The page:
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Unclear Vision

Everywhere I've been turning as of late, there has been an overwhelming discussion of the War in Iraq. Both Jon Stewart and Stephen Colbert had people on last night addressing the war. Newsweek's stories this week all focused on the soldier's lives lost. The network news programs took a break on the war in Iraq last night to tell us about the war on cancer, in response to both Edward's and Snow's diagnoses. But the conversation is never dead.

Should we be calling it a "war" or an "occupation?" Is it right? When should we leave? What would be the consequences of leaving? From what I've read there seems to be no good answer to this question and the default Democrat answer "pull out now" wins out, just by that--default. No one has a good solution.

I read how Pelosi got her antiwar vote in the House, and even though it will be vetoed, the Dems won. Won? Really? They got people to say what everyone has been saying the whole time-- wars suck. We don't want to war, but sometimes we have to. War has consequences and Newsweek illustrates that with their closing article Last Letters. It's a reprinting of deceased soldier's handwritten notes to their loved ones.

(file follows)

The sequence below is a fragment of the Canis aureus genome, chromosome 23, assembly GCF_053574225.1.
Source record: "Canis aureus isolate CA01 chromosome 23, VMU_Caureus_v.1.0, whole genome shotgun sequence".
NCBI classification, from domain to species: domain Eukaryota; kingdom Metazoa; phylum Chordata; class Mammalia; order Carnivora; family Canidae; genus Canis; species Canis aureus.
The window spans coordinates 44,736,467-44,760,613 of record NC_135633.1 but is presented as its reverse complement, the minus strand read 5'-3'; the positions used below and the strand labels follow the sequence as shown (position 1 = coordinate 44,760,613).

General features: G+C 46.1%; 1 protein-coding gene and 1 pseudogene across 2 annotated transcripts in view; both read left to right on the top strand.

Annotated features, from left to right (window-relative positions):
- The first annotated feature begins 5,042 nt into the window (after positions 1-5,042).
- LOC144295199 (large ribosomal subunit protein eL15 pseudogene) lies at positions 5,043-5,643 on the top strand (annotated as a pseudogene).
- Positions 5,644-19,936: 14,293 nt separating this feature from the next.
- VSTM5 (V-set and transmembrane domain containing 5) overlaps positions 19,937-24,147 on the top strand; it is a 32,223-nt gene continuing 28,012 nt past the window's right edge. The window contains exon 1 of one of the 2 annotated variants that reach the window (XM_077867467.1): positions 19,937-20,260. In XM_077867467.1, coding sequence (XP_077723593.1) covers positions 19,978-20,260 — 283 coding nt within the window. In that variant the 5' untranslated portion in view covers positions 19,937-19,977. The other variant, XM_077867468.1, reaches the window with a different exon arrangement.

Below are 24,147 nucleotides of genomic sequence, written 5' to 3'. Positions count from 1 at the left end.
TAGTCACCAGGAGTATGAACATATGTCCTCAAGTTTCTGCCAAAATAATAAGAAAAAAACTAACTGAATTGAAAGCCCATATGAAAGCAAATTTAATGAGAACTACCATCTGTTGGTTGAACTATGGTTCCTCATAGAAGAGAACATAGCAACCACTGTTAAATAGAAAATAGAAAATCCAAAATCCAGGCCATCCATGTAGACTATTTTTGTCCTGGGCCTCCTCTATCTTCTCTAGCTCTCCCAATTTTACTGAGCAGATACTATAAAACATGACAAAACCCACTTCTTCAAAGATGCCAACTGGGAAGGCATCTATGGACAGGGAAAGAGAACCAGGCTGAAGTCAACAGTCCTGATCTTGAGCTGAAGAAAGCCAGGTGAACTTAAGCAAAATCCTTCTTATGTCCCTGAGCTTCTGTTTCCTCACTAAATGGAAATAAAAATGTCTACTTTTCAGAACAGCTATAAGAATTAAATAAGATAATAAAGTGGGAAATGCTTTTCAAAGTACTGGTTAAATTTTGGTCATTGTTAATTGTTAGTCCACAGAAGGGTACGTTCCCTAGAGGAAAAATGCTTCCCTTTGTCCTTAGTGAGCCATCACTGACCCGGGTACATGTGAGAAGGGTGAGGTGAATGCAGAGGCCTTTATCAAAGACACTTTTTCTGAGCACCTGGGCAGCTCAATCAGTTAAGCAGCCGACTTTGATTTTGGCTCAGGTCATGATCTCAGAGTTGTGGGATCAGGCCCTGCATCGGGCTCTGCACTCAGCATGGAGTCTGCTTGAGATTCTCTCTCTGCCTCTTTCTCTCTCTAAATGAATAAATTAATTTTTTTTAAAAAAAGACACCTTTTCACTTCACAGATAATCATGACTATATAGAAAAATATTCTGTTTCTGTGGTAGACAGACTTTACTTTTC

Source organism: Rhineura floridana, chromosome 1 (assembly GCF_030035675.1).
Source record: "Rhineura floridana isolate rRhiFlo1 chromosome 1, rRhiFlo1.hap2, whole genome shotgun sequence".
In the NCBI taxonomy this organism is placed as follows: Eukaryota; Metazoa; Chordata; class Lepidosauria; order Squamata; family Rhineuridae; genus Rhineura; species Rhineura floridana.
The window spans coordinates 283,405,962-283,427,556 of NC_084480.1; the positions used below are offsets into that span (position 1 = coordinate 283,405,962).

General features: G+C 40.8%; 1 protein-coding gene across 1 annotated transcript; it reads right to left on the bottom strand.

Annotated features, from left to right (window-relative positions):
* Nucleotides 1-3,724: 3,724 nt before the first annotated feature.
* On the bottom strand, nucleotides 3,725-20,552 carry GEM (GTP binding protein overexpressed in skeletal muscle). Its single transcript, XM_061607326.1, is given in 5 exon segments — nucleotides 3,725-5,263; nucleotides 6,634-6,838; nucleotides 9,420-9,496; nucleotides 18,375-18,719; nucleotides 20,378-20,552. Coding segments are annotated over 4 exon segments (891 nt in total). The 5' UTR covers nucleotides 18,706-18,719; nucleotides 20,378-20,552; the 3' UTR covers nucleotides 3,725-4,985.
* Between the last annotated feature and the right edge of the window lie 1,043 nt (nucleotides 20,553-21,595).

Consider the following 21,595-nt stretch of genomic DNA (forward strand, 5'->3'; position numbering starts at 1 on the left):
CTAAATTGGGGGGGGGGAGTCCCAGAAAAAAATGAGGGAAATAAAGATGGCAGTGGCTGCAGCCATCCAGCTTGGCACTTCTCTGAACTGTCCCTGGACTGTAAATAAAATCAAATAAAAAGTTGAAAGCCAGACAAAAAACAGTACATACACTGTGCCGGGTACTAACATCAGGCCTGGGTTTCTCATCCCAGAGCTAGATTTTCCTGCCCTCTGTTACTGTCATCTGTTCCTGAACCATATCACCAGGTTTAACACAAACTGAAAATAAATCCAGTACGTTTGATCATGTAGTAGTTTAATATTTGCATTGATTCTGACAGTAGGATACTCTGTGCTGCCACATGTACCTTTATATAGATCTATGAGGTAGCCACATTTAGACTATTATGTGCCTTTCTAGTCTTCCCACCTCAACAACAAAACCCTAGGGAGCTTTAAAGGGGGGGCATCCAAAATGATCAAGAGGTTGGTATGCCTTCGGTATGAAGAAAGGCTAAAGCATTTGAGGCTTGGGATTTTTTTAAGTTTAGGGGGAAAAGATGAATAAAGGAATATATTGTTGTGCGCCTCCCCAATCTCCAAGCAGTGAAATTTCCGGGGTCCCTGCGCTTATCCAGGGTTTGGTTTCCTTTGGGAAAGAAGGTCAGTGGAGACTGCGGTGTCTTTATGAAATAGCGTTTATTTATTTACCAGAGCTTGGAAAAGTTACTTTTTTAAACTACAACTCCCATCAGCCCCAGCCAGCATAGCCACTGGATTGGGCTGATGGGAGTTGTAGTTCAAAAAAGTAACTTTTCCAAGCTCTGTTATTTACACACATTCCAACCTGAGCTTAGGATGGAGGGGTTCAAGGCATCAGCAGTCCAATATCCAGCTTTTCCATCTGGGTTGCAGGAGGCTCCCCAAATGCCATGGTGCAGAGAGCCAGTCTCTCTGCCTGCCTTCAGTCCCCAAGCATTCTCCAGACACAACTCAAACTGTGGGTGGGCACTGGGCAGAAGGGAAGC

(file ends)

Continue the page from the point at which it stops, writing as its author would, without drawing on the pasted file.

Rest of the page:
Everyone stands up at this point and says how horrible the war is for claiming American lives, but very few are arguing from the standpoint of the Iraqis. I contend that the best case scenario "pull out now" is racism-- and that's not a word I use lightly. Basic at it's premise is that we value American lives over Iraqis. We're tired of seeing our boys, sons, brothers and some sisters, dying to ensure the freedom of Iraqis. We're saying that American lives are more valuable than those of the Iraqis.

But what about their lives? What about their sons? What about their desire to live in a country where they don't have to worry about going to the market and being blown up by a bomb? Or living in a country that doesn't have an oppressive government?

I can't say that I love that we're over there, that we went over there or the results while we have been over there. But if we were all created in the image of God, then that imprint is on them as well. Their lives are as valuable as ours.

As much as we fight the war on cancer, we need to be fighting for the sanctity of all human life-- no matter where one lives.